Oktoberfest 2010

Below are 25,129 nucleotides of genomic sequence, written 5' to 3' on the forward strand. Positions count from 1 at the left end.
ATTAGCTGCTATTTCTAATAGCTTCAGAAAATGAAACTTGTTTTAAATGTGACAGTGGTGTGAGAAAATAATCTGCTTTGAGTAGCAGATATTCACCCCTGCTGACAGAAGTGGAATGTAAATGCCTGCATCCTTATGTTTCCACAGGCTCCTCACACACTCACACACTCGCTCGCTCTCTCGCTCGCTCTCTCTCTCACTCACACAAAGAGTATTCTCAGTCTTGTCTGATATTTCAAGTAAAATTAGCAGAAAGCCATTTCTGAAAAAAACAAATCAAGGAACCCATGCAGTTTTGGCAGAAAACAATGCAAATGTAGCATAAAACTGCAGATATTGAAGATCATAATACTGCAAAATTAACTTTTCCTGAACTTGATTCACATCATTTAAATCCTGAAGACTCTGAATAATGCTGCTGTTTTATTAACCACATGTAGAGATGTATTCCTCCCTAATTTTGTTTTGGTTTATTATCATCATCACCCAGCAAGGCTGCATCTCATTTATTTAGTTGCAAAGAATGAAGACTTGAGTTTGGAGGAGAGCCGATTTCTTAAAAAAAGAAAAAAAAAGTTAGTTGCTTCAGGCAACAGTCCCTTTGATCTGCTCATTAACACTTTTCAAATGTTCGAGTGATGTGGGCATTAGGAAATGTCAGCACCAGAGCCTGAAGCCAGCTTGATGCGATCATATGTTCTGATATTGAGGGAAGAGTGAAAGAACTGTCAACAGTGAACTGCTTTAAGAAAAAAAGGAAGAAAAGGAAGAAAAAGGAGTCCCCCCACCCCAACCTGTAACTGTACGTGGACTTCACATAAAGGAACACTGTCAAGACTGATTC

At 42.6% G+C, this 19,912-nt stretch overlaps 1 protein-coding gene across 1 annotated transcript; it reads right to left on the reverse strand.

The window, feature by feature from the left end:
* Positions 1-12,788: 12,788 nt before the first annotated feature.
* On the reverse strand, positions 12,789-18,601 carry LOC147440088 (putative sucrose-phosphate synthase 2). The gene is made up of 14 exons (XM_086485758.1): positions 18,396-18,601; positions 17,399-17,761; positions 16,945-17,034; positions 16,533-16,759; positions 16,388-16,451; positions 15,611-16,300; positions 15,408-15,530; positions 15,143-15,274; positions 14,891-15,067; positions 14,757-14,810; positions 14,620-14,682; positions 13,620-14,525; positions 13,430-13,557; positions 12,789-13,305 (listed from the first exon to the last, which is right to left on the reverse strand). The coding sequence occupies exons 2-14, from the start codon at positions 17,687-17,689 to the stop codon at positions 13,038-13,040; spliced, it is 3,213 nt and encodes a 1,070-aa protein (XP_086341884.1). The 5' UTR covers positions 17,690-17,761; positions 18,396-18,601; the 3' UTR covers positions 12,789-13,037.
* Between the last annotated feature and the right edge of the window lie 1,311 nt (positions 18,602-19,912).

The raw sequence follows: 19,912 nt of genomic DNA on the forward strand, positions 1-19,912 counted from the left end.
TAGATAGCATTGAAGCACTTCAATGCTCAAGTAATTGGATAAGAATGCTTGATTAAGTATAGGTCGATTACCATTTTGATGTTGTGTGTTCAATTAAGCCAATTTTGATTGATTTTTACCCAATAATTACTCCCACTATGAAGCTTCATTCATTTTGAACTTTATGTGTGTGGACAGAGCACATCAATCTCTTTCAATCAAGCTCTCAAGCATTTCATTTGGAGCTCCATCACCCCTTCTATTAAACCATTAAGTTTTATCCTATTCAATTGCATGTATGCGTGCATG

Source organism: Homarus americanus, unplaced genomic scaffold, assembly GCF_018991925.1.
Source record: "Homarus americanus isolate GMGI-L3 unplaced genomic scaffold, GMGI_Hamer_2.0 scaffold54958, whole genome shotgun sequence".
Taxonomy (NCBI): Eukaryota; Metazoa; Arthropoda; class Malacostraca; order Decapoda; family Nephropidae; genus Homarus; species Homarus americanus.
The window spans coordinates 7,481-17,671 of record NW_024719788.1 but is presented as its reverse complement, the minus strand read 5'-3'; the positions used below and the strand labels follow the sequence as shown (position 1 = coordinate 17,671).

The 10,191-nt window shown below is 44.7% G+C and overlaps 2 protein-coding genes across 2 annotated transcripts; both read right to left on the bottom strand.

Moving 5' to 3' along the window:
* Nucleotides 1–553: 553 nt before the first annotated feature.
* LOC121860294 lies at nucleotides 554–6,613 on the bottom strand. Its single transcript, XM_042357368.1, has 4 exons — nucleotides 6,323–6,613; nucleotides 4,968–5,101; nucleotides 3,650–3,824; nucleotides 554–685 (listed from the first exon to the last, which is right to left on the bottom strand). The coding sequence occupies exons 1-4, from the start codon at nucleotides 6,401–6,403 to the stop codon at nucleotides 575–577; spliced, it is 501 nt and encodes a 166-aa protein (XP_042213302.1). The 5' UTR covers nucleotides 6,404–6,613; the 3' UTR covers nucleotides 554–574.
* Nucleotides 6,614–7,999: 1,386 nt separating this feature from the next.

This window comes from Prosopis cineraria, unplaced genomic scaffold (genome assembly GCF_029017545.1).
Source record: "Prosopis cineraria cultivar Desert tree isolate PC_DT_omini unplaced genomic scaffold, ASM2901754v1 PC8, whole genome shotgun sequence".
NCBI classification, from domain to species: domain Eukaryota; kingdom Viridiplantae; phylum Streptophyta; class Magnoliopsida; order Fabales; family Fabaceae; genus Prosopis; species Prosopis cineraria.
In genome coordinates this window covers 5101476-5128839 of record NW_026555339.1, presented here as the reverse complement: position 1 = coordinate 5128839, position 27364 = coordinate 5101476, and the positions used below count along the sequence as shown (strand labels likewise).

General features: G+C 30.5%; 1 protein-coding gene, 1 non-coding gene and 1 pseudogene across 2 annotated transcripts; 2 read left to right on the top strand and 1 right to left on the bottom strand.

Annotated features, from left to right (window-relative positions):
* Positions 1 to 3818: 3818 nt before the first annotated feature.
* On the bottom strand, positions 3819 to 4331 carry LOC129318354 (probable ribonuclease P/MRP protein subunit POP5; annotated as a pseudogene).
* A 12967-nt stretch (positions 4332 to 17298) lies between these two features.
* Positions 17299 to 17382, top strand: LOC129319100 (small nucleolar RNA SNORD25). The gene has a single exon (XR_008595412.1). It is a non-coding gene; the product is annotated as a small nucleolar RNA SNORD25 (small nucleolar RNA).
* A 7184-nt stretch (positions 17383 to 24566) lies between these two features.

Autumn is my favorite season, especially here in Michigan. The humidity starts to give us a much needed reprieve, the weather cools down a little, and the trees in this State start to show off their beautiful autumnal palette of woody browns, flashing yellows and vibrant reds. The cider mills start churning out their outstanding apple libations and otherworldly doughnuts. And let's not forget the beer! No other season makes me crave beer like the fall. The fact that the typical flavors of this brewing season are the kinds that made me fall in love with beer probably helps. Medium bodied, robust roasted malts, amber hues, and higher than normal ABV to fend off the chill of the evening. Marzen/Oktoberfest style is the undisputed king of autumn concoctions. Which will be the topic I cover this time out. I've made it my mission to explore this years batch from as many breweries as possible, and share with you the best (and worst) this year has to offer. I'll be delving into some classics (Paulaner, Hacker-Pshorr) and some lesser known micros in search of the best of the crop of 2010. I'm not going to cover food pairings in this post, since it would likely start sounding like a broken record given the fact that I'm focusing on a single style. Suffice it to say, pork (sausage form or otherwise), roasted or caramelized cabbage, nuts, fennel bulb and seed, berries, and cheeses like Butter-Kasse, Gelmini Gorgonzola DOP (specifically) and Havarti would pair well. I also don't feel it very necessary to include ABV (Alcohol By Volume), since they will invariably fall in the upper 5% to lower 7% range. So here are my tasting notes on the 2010 Oktoberfest offerings. Leinenkugel's: Generally not my favorite brewery, ranking somewhere in the area of Killians. Not horrible, but mediocre at best. Their Oktoberfest is par for that course. Smooth, and easy to drink, as it should be, it still fails to impress all that much. The sweet malty aroma and flavor right up front gives way to a mild hoppiness on the finish. The medium body and carbonation are what one would expect from the style. The price point makes it a justifiable buy, but if your looking for an exemplary incarnation of the style, look elsewhere. 4 "chugs" out of 10 http://leinie.com/ Sam Adams: This brewery is very hit or miss with me, usually. While if I'm cooking with beer I will reach for the Boston Lager about 75% of the time, some of their other brews are just kind of "eh". I've never had a beer from them that made me wanna spit it out, though, and in fact their hard to impossible to find Scotch Ale is probably one of the best American beers I've had (it's been years, however, I may re-evaluate that stance if I ever get my hands on it again) but a lot of their beers just don't strike home with me, and they all have a signature taste. You know when your drinking something from that brewery, which isn't always a bad thing. With a nice head and the typical reddish amber color, the Sam Adams Octoberfest is a decent example of the style. Mild aroma and medium-high carbonation with an almost creamy smooth mouth-feel right up front tapering quickly into the sweetness of caramel malts and almost imperceptible hop finish. A very drinkable beer, but the sweetness is a bit much for my taste, didn't stop me from killing the 6 pack, though... 5 chugs out of 10 http://www.samueladams.com/ Magic Hat Hex Ourtoberfest: Magic Hat is quickly becoming one of my favorite breweries. Their quirky approach and tendency to color outside the lines (and actually do it well) have endeared them to me. Their new Hex Ourtoberfest is more of the same from an innovative brew-house. Slightly darker in color than the standard Oktoberfest, with a deeper red hue, I was not disappointed. Great malt profile that's pretty typical of the style, where they detour from the norm is the cherry wood notes on the finish and the slight berry notes in the mildly hoppy nose. The slight hint of smoke on the palate are also a diversion from tradition, though not very far from. It all works well enough that I don't think even the most hardcore Oktoberfest purist wouldn't find a reason to bitch about this offering (as I am such). This brewery is well known for canning fan favorites to do something new. Last years fall seasonal was Roxy Rolles, replaced this year by Hex. I did like Roxy Rolles, but I can't complain about their decision to move forward and explore new territory. Keep at it, guys. Doin' well so far! 7 out of 10 http://www.magichat.net/ Sierra Nevada Tumbler: While they aren't calling this an Oktoberfest, it is their Autumn seasonal, and follows the Oktoberfest blueprint for the most part. Color is a dark brown in the glass, a couple shades darker than a typical Oktoberfest, but the flavors are on par with the style. Roasted malt, caramel and a faint hop finish on the nose. Slightly viscous mouth feel with medium carbonation. The flavor is pretty much typical Oktoberfest, but a little higher on the caramel and brown sugar flavors, and (as typifies Sierra Nevada) a decent hop finish. 7 of 10 http://www.sierranevada.com/ Abita Fall Fest: I hear a lot of people tout this brewery, but I don't really get it... While everything I've had from them is very drinkable, they have yet to impress me. This offering is no different. Pale amber color in the glass, and bread with a hint of caramel on the nose. Smooth and light mouth feel with light carbonation. The flavor is heavy on the crystal malt, with rock candy notes and a faint hop finish. Not a bad beer, but maybe I'm trying to classify it wrong. They aren't trying to put it in the Oktoberfest category outwardly, but it seems that was vaguely what they were going for. 6 of 10 http://www.abita.com/ Flying Dog DOGtoberfest: First let it be said that I generally like this brewery, but I tend to like breweries that are heavy handed (but not overly so) with the hops. That said, this might be my most disappointing experience with their products. Rich red color in the glass, with a very mild aroma of faint malt and hops. Medium bodied, very smooth with medium-high carbonation. The flavor is slightly alkaline, crystal malt and brown sugar in the middle and a mild hop finish. Name aside, it's a very likable beer, but since they put an Oktoberfest insinuation on the name, I was expecting more. 6 of 10 http://www.flyingdogales.com/ Shmaltz Brewing Company Coney Island Freaktoberfest: I was not familiar with this brew-house when I picked this one up, and I doubt I will become any more so... I did an online search, but was unable to come to a satisfactory result as to why this beer has a cherry Kool-Aid red color and head... Artificial color? Strike one! Malty nose with hints of red berries, strike two! Medium body and carbonation with malt flavors right up front and raspberry/strawberry in the middle. Strike three. No real finish to speak of. While I give them credit for trying to think outside the box, they missed the mark. I'm still bothered by the unnaturally red hue, and more so by the fact that they don't divulge why. 1 of 10 http://www.shmaltz.com/ Stoudts Oktoberfest: I hate to keep panning these beers, but the best is yet to come, I promise you. That said, Stoudts Oktoberfest is yet another that I was unhappy with. Golden amber color. Malt and sugar on the nose with hints of yeast and malt extract (wtf?!). Light and smooth mouth feel with mild carbonation. The flavor is unremarkable, at best. There's a faint hint of what it's supposed to be, and under another name I might find it to be a drinkable beer, but not a good representation of the style at all. 4 of 10 http://www.stoudtsbeer.com/ Shiner Marzen-Style Oktoberfest: As German styles go, Shiner is one of the better breweries in the States. Mild nose of roasted malts and light carbonation. Amber color in the glass and very smooth mouth feel, medium bodied. In short, everything I'd expect from an Oktoberfest. While not exemplary, it's probably the best you'll find this side of the Atlantic. Add to that the fact there is much less travel and storage time involved as with imports, and this is my recommended Oktoberfest! 8 of 10 http://www.shiner.com/ Erdinger Oktoberfest Weizen (?) Generally a good German brewery, this one intrigued me. In my search for as many Oktoberfest beers as I could find I stumbled upon this brew from a producer I'm familiar with, but had never seen this one before. It managed to slip under my radar. A Weizen Oktoberfest? Had I noticed this oddity before I surely would have tried it! Wheat is generally not used in this style of beer, but being a reputable German brewery, and the Germans being pretty damn good at wheat beers, I simply could not pass this one up. After I got it home I noticed that the bottle I picked up was last years batch, but be that as it may. Reddish amber color, and cloudy (as expected of German wheat beer) with an almost, but not quite, fruity nose. With this beer you get the best of both worlds. The typical Oktoberfest flavors blend well with the light wheat beer flavors and slight yeasty character. Leave it to the Germans to make the best deviation from the traditional style! As I said, the one I had was a year old, but if you're a fan of Oktoberfest and a fan of Weizen or Heffe-Weizen, seek this one out! 8 of 10 I'll give you the link to the website, but be warned, it's all in German... So to those of you that speak the language, enjoy! This might be the norm from here on in, as I've saved the Germans for last. http://www.erdinger.de/ Kostritzer Oktoberfest: Not one I was very familiar with, though I know of the brewery. But as I said, I was on a mission. Pale golden amber hue in the glass, with light carbonation. Smooth and light mouth feel, with pretty typical nose for the style. Yet another bottle that was a year old and I didn't notice until I got it home, so this might not be the best representation. Malty and caramelly, as one would expect, no noticeable hop finish, but I could tell it was aged. A solid beer, to be sure, but one better enjoyed fresh, I'm also sure. All in all, it stands up pretty well to a year of aging, so don't let the date scare you off. Still a formidable beer, and very drinkable! 7 of 10 Didn't find an official website. Spaten Oktoberfest: Now we're gettin' into the big dogs. Reddish amber color, and light carbonation that typify the style. All the hallmarks of a great Oktoberfest are here... malty caramel nose, smooth mouth feel, nutty flavor from the crystal malts, and an ever so slight hop note on the finish. Despite the green bottle, if you get it fresh enough you can't go wrong. Look for it around the beginning of September and only at reputable beer stores simply because of the green bottle. (The photo I included is an old stock photo, it's packed in green bottles now.) Didn't see a "best by" date on the bottle, but I'm positive the one I got was a year old. That aside, a classic of the style. While not the best, nothing to turn your nose up at. If you do, you need to drink more beer, or give up on it all together... 9 of 10 http://www.spatenusa.com/ Hofbrau Oktoberfest: For the style, and being from Germany, this one was surprising, but not in a good way. Golden color in the glass, so much so that it's almost a Pilsner color. It pretty much follows all the hallmarks of a Pilsner, as well. Light nose of hops, smooth mouth feel, mild maltiness and carbonation. Yet another bottle that didn't have the "best by" date on the label, and I'm sure the bottle I got was last years batch. The green bottle didn't help matters at all... As harsh as this may sound, the "Bud" of German beers... If only they would go with a brown bottle and not call it an Oktoberfest, I may have liked it more.... I would expect more from the Germans, so my rating may be harsh... 3 of 10 http://www.hofbraeuhaus.de/en/index_en.html Hacker-Pschorr Original Oktoberfest: As soon as I raised the glass to my nose, I knew that this was the real deal! Brown bottle with an expiration date of 6/11, this is the good stuff, here. Amber color in the glass with a hint of red. Smooth mouth feel, medium carbonation. The flavor up front is pure German malt, and the carbonation enhances the mild hoppy finish. Undertones of hazelnut, brown sugar, and citrus peel. I pretty much knew which ones were gonna be my favorites from the onset, though Hofbrau shocked me a little. Hacker-Pshorr and Paulaner were saved for last for a reason. That, and I didn't want to sit down to them first and spoil the rest of the flight. 9 of 10 Again, the site is in German, so have fun! http://www.hacker-pschorr.de/ Paulaner Oktoberfest Marzen: I haven't had a Paulaner in a few years, but I remember holding it as the benchmark of what an Oktoberfest should be. Like Bass with Pale Ale, Newcastle Brown, or Samuel Smith Taddy Porter, it is exactly what this beer should taste like. Amber-red in the glass, nice white fluffy head. Malt, hazelnut, mild caramel, and very faint hops on the nose. Caramel, malt, and nuts right up front, smooth going down with an almost dusty quality in the middle, and a silky hop finish all make this beer King of the Hill for it's style. And yes, they print the "best by" date on the label. This one also said 6/11. 10 of 10 http://www.paulaner.com/ You simply can't tell sometimes what year the beer was made with imports. Some print a "best by" date on the label, but not all, so with beer it's usually best to go with domestic brews in a brown bottle unless you're vigilant enough to actually look for the printed date. Beer in clear or green bottles, especially imports that are subjected to more storage and transportation, tends to spoil much faster than in brown bottles. This is due to light contamination. Light is a bottled beers worst enemy. To much exposure to light will cause "off" flavors in a beer, when this happens the odor will be off as well, having an almost sulfur/metallic tinge to the nose. A brewer or beer aficionado would call this beer "skunked" because the scent is faintly reminiscent of skunk spray. If you've ever noticed this yourself it didn't come that way from the brewery, light did it. One last tasting note, if you're a fan of Guinness, don't drink it after an Oktoberfest. The flavors in Oktoberfest are pretty much the same as the middle flavors in Guinness, so if you drink the Oktoberfest first the flavor left on your tongue cancels out those middle ground flavors in Guinness. Leaving you with nothing but the sweetness and the bitterness. I found this out the hard way. I thought I got a bad batch of the Irish Titan of beers, but when I went back to it the next day it tasted perfectly fine. Somewhat counter-intuitive to the "lighter beverages always first" guideline, I know, but I just thought I'd pass that on. If you live in South Eastern Michigan, or better yet, the Western suburbs of Detroit, you can find all of these beers and more at the Wine Barrel Plus in Livonia. They also carry (as the name implies) an astounding array of wine, liquor, several large cigar humidors, and an on-site temperature and humidity controlled wine cellar for the higher end bottles. If they don't have what you're looking for just ask Mark, he'll get it in for you if it's available in Michigan. http://www.winebarrel.com/ So to recap quickly: Best American Oktoberfest I found - Shiner Worst - Shmaltz Freaktoberfest Best German - Paulaner (with honorable mention to Hacker-Pshorr) Worst - Hofbrau These reviews are, of course, subjective. So feel free to tell me I wouldn't know a good Oktoberfest if it hit me in the face. I hope this little list helps you all out though, at the very least in what to avoid like the plague. If I missed something or you actually WANT my opinion on a beer not included, let me know in the comments. Life's too short to drink shit beer! Jack